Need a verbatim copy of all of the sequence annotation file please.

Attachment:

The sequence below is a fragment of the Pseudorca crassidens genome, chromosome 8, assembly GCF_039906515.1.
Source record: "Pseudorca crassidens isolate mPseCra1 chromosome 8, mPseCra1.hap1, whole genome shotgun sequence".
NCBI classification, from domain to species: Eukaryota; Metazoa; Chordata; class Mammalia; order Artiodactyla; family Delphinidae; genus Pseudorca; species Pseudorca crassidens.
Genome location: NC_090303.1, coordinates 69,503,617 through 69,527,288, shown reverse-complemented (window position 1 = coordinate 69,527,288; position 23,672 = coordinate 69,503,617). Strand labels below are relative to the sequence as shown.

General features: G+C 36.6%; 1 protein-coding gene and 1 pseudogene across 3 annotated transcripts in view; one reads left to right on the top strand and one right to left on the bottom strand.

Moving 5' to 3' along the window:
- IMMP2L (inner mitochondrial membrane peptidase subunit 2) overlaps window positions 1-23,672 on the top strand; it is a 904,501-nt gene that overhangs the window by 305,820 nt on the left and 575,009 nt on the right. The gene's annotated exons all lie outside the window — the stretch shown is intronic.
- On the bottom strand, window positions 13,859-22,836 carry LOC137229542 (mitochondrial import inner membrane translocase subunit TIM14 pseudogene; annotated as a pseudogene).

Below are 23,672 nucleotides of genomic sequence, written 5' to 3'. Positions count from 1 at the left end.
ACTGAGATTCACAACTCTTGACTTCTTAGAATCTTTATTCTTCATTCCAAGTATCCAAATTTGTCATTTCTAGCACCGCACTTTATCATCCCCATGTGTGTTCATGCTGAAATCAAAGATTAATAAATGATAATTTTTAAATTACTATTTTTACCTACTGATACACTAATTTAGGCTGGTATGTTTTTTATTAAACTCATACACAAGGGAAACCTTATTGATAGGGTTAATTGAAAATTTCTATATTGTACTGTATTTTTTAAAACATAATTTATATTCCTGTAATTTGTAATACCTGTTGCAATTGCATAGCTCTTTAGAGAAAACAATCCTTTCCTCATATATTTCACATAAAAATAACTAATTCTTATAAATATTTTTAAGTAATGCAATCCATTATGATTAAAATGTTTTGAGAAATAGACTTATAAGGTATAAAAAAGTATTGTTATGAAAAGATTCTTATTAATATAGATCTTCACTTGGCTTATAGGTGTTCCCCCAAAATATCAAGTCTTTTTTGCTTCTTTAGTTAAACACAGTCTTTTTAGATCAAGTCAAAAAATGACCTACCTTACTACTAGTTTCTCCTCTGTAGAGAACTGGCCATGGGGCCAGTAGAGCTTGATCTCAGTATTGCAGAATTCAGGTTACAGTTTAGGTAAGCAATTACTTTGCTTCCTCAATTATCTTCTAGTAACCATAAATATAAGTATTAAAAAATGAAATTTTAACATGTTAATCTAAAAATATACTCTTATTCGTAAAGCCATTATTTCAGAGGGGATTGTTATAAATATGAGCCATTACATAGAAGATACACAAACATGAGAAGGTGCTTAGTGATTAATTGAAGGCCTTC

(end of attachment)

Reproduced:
The sequence below is a fragment of the Pseudorca crassidens genome, chromosome 8, assembly GCF_039906515.1.
Source record: "Pseudorca crassidens isolate mPseCra1 chromosome 8, mPseCra1.hap1, whole genome shotgun sequence".
NCBI classification, from domain to species: Eukaryota; Metazoa; Chordata; class Mammalia; order Artiodactyla; family Delphinidae; genus Pseudorca; species Pseudorca crassidens.
Genome location: NC_090303.1, coordinates 69,503,617 through 69,527,288, shown reverse-complemented (window position 1 = coordinate 69,527,288; position 23,672 = coordinate 69,503,617). Strand labels below are relative to the sequence as shown.

General features: G+C 36.6%; 1 protein-coding gene and 1 pseudogene across 3 annotated transcripts in view; one reads left to right on the top strand and one right to left on the bottom strand.

Moving 5' to 3' along the window:
- IMMP2L (inner mitochondrial membrane peptidase subunit 2) overlaps window positions 1-23,672 on the top strand; it is a 904,501-nt gene that overhangs the window by 305,820 nt on the left and 575,009 nt on the right. The gene's annotated exons all lie outside the window — the stretch shown is intronic.
- On the bottom strand, window positions 13,859-22,836 carry LOC137229542 (mitochondrial import inner membrane translocase subunit TIM14 pseudogene; annotated as a pseudogene).

Below are 23,672 nucleotides of genomic sequence, written 5' to 3'. Positions count from 1 at the left end.
ACTGAGATTCACAACTCTTGACTTCTTAGAATCTTTATTCTTCATTCCAAGTATCCAAATTTGTCATTTCTAGCACCGCACTTTATCATCCCCATGTGTGTTCATGCTGAAATCAAAGATTAATAAATGATAATTTTTAAATTACTATTTTTACCTACTGATACACTAATTTAGGCTGGTATGTTTTTTATTAAACTCATACACAAGGGAAACCTTATTGATAGGGTTAATTGAAAATTTCTATATTGTACTGTATTTTTTAAAACATAATTTATATTCCTGTAATTTGTAATACCTGTTGCAATTGCATAGCTCTTTAGAGAAAACAATCCTTTCCTCATATATTTCACATAAAAATAACTAATTCTTATAAATATTTTTAAGTAATGCAATCCATTATGATTAAAATGTTTTGAGAAATAGACTTATAAGGTATAAAAAAGTATTGTTATGAAAAGATTCTTATTAATATAGATCTTCACTTGGCTTATAGGTGTTCCCCCAAAATATCAAGTCTTTTTTGCTTCTTTAGTTAAACACAGTCTTTTTAGATCAAGTCAAAAAATGACCTACCTTACTACTAGTTTCTCCTCTGTAGAGAACTGGCCATGGGGCCAGTAGAGCTTGATCTCAGTATTGCAGAATTCAGGTTACAGTTTAGGTAAGCAATTACTTTGCTTCCTCAATTATCTTCTAGTAACCATAAATATAAGTATTAAAAAATGAAATTTTAACATGTTAATCTAAAAATATACTCTTATTCGTAAAGCCATTATTTCAGAGGGGATTGTTATAAATATGAGCCATTACATAGAAGATACACAAACATGAGAAGGTGCTTAGTGATTAATTGAAGGCCTTC